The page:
Gender Transformative and Responsible Agribusiness Investments in South East Asia

Vietnam is a global leader in seafood production. Shrimp alone is an important livelihood source for over one million people, the vast majority of whom are small-scale producers. However, the booming industry is associated with a number of environmental and social problems. For example, mangroves are being destroyed to make way for shrimp farms, there are pollution issues, and wild shrimp and fish stocks are being depleted.

In addition, although many women work in the seafood industry, their contributions are often not valued or recognised. Women have less access to technical training, credit and networks and, as a result, have fewer opportunities to increase their incomes.  

There is therefore a need to ensure that small-scale producers, in particular women, benefit from development of the shrimp value chain. The industry needs to integrate sustainable and responsible practices to minimise the negative impacts of shrimp production on surrounding communities. However, the government has yet to set up a framework to guide corporate social responsibility (CSR) practices. Seafood companies themselves lack an understanding of the importance of compliance with CSR standards.

A responsible shrimp value chain

Oxfam contributes to the development of a responsible and sustainable shrimp value chain in Vietnam that protects local communities from the negative impacts of shrimp production. Our aim is to strengthen the voices of women and small-scale producers and ensure they benefit from their involvement in the seafood industry. These efforts are part of the “Gender Transformative and Responsible Agribusiness Investments in South East Asia” (GRAISEA) regional programme, which is focused on improving livelihoods for small-scale producers across Southeast Asia through responsible value chains and private sector investments that take both women and men’s concerns and needs into account.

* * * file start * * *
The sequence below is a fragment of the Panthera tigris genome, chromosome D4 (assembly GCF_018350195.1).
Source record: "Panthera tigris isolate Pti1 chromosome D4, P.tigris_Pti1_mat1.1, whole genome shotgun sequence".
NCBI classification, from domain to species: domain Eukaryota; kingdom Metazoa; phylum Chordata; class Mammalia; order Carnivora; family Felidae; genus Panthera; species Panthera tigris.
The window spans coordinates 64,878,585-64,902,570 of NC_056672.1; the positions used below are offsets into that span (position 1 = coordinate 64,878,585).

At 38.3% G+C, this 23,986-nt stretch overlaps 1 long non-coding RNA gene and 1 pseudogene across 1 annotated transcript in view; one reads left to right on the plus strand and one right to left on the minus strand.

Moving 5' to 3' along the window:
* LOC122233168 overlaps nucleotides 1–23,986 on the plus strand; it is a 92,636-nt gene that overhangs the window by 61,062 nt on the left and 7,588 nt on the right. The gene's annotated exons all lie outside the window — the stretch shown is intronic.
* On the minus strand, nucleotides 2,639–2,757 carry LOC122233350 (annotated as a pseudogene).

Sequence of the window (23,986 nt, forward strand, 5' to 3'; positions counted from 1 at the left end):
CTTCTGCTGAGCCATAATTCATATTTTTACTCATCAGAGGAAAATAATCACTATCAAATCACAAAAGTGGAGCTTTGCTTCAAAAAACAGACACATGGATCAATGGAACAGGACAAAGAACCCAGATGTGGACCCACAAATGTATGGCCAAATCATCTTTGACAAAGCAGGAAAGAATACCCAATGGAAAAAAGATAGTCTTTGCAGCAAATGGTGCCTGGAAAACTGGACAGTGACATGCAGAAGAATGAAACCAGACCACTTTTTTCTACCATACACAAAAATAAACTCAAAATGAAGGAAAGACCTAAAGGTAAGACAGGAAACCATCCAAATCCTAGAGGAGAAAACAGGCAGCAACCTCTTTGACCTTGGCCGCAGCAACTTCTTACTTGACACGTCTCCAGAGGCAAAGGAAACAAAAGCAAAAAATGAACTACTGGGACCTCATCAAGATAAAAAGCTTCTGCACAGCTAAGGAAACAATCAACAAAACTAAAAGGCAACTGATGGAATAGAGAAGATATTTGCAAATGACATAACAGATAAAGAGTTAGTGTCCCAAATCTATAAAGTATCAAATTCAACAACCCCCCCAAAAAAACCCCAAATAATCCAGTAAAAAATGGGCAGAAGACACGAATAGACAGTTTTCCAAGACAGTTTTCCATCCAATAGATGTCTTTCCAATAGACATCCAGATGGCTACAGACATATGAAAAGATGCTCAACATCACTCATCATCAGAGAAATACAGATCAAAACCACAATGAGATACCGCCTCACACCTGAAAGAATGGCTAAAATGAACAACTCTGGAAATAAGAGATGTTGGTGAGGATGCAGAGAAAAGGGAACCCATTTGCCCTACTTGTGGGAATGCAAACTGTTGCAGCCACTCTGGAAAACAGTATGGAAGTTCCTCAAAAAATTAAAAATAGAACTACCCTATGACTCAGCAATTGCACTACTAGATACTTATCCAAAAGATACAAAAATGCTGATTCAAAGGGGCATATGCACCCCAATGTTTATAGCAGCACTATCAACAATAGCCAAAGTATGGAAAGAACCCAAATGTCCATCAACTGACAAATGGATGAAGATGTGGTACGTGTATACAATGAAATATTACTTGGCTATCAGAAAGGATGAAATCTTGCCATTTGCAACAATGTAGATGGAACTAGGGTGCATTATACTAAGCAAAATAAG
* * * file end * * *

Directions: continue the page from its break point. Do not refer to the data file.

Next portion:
Promoting CSR standards and strengthening the role of women

In Vietnam, Oxfam encourages the Ministry of Agriculture and Rural Development to develop regulatory frameworks that guide the implementation and monitoring of CSR practices in the aquaculture sector, and which conform to international standards on gender equality and the environment. The aim is to ensure that a series of CSR benchmarks are agreed by the relevant stakeholders and that public awareness of these benchmarks is increased.

Second, we are supporting small-scale producers, in particular women, to strengthen their role in the value chain and apply responsible practices and standards. As part of this, the project promotes women’s role in shrimp production by encouraging shared decision-making and equal division of labour between men and women. Oxfam builds the capacity of shrimp value chain actors, such as producers, traders and exporters, to take both women’s and men’s perspectives and voices into account. In addition, small-scale producers, especially women, are given skills training on topics such as financial management, planning and market access, helping them to increase the value of their products and increase their income.

The final outcome is to ensure that a regulatory framework and good practices on CSR are adopted by the target aquaculture companies, with a particular focus on the shrimp value chain. This includes monitoring aquaculture companies’ performance against certain CSR standards, taking the interests of women working in the sector into account and minimising the negative impact of shrimp production on local communities.

Oxfam is cooperating with two Vietnamese partners: the Centre for Marine Life Conservation and Community Development (MCD) and ICAFIS, which is part of the Vietnam Fisheries Society. GRAISEA activities are concentrated in the two Mekong Delta provinces of Ca Mau and Soc Trang, which together account for 60 percent of Vietnam’s shrimp production.


Project: Gender Transformative and Responsible Agribusiness Investments in South East Asia (GRAISEA)

Location: Cambodia, Indonesia, Myanmar, the Philippines, Thailand and Vietnam

Time frame: 2015-2018

Funding: Swedish International Development Cooperation Agency